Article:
Battle of the Books competition ramps up in Houses


Alec Ostapuck

Books for this year’s Battle of the Books competition are available in the LRC for students to check out.

Joel Domino and Emily Little

Battle of the Books is a local competition where students test their knowledge on a group of books by answering questions about them.
Librarian Sarah Ressler leads Battle of the Books. She wanted to introduce a competition for the so-called “nerds” at the school.
“I am a huge book nerd, I have always been,” Ressler said. “To me it’s really about loving books and celebrating the love of books with other people.”
Battle of the Books is made up of two separate competitions: the House competition at Hayes, and an interscholastic competition made up of teams from the entire OCC.
Some of the students enjoy the competitive nature of the event, like junior and Steamtown captain Eric Gitson.
“I love reading and I’m very competitive, so Battle of the Books is a lot of fun for me,” Gitson said. “Usually, someone else will know an answer even if you don’t, which really helps save the day.”
But it’s not a competition for everybody.
“I am less competitive than some of the other advisers,” Ressler said. “To me it’s really about loving books and celebrating my love of reading with other people.”
Battle of the Books, for some students, is just an opportunity to read books, experience new different genres and meet other book lovers.
“I think the most important part of Battle of the Books is giving students a reason to read a book,” Gitson said. “For me, even though I love reading, it often gets put aside because of having a ton of schoolwork, deadlines and tests to study for.”
On the other hand, teachers get to see their students compete over literature.
“I also hope they will gain an even bigger love of literature by being exposed to the books in the battle,” English teacher Nikki Arnette said. “And maybe a love of trivia as well.”
Natalie Heckert, a sophomore at Hayes, is participating in the house competition for the first time this year.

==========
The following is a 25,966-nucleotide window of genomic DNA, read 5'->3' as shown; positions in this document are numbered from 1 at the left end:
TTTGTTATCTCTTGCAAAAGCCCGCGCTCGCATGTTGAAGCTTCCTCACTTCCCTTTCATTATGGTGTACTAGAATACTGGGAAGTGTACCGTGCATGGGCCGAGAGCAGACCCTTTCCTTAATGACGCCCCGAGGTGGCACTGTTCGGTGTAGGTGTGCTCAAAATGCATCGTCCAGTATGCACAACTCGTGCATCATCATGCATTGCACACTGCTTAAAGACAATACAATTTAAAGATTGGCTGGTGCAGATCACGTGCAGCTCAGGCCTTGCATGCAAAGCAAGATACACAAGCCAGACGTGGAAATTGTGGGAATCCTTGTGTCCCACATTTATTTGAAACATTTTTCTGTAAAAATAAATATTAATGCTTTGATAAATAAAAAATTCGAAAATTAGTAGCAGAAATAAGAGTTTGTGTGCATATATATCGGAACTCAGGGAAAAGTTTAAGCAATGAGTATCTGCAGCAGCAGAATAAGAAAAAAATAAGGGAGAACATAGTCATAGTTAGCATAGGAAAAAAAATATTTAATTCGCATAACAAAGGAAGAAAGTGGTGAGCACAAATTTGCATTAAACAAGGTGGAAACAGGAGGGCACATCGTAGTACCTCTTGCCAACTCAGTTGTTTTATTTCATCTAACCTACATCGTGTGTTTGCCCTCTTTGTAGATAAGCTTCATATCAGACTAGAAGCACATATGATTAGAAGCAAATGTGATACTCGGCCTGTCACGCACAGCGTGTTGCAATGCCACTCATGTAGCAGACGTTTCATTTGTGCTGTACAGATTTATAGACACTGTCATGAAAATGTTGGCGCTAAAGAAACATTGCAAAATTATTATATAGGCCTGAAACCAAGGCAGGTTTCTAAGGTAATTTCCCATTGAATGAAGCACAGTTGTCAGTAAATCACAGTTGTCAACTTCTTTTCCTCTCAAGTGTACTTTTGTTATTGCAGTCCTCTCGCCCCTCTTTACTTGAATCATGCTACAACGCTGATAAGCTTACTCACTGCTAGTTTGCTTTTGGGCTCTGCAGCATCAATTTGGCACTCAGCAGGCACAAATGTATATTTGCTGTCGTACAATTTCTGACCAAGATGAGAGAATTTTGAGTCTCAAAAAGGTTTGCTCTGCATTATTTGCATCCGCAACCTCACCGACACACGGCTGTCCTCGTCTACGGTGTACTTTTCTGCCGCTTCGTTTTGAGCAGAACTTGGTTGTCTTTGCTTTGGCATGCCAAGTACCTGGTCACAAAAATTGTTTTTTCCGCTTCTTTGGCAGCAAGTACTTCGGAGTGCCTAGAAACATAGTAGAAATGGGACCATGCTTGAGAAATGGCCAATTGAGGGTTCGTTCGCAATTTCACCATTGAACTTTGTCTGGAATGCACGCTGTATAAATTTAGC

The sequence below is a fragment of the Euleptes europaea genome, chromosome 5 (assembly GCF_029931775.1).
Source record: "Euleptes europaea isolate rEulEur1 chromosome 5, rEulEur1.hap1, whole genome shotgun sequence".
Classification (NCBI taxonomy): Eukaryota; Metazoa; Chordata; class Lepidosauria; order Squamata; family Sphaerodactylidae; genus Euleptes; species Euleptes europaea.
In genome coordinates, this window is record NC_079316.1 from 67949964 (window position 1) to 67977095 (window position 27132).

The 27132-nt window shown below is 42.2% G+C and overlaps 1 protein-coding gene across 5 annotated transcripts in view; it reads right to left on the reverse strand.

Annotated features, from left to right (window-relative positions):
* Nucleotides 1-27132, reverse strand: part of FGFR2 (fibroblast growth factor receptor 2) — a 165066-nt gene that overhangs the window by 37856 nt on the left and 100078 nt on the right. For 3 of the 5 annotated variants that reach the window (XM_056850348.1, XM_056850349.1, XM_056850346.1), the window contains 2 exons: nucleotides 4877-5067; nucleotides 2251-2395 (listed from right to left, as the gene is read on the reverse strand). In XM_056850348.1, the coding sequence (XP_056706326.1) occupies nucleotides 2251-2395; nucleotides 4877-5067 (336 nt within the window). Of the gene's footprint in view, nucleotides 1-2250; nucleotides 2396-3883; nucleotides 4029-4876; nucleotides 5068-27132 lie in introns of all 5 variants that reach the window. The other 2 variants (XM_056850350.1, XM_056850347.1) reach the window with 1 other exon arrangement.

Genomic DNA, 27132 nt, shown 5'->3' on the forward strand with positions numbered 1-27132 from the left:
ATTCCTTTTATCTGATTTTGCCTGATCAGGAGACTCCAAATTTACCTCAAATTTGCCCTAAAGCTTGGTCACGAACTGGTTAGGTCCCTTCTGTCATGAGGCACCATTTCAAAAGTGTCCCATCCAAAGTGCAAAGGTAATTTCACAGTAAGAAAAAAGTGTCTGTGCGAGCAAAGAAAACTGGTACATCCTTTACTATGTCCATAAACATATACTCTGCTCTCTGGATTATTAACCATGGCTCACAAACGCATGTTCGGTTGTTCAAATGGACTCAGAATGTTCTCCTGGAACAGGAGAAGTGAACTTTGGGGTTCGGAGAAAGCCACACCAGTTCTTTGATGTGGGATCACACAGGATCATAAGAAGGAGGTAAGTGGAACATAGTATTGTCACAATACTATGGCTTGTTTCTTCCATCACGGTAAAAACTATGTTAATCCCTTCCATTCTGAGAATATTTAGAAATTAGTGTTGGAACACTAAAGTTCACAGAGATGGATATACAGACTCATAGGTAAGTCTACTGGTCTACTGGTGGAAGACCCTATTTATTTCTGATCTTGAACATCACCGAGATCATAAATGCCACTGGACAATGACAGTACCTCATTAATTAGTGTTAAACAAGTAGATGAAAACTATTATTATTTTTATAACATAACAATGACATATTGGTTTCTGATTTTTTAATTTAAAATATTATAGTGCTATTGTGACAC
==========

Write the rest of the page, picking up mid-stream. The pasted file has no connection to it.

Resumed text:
“I’m really excited to try something new and put my love of reading into competition form,” Heckert said. “My strategy going into it is to read a book or two and read the summaries for the rest of them.”
The House competition uses a list of 10 books, while the students will be quizzed on 26 books for the OCC competition. Some of these include “The Ones We’re Meant to Find” by Joan He, “We Are Not Free” by Traci Chee and “Stay Gold” by Toby MacSmith.
During the House Battle, which takes place in January between Houses, five people from two teams take turns answering the eight alternating questions from the first round. Once the questions are asked, the team captain has ten seconds to answer it. Captains are allowed to receive counsel from their team. If they answer incorrectly or not at all, then the other team gets a chance. Every correctly answered question is worth one point.
Then there is a lightning round, where ten questions are asked and each team tries to buzz first to answer. Whichever team buzzes first has to answer. If they answer correctly, that person earns five points for your team. Answer incorrectly, you lose three points.
Each year, students who participated in the OCC competition get to complete a survey and suggest titles for the next year. “So the list first and foremost comes from students,” Ressler said.
The books are mostly current, with one classic book. There is also one nonfiction book on the list, which this year is “Buzz” by Mary Oliver.
Sophomore Natalie Koschalk said she is excited to be involved in the House competition for a second time.
“I’m excited for the group of people because we have two others that are returning other than me,” Koschalk said. “I have two of my closer friends joining this year and we have a new group of freshmen who would like to join.”
Koschalk also said she would encourage others to join.
“If you enjoy reading it’s a good start to reach out there and find others who enjoy reading,” Koschalk said. “You don’t have to be the fastest reader and you don’t have to read all the books, because reading just one book really helps contribute to the team.”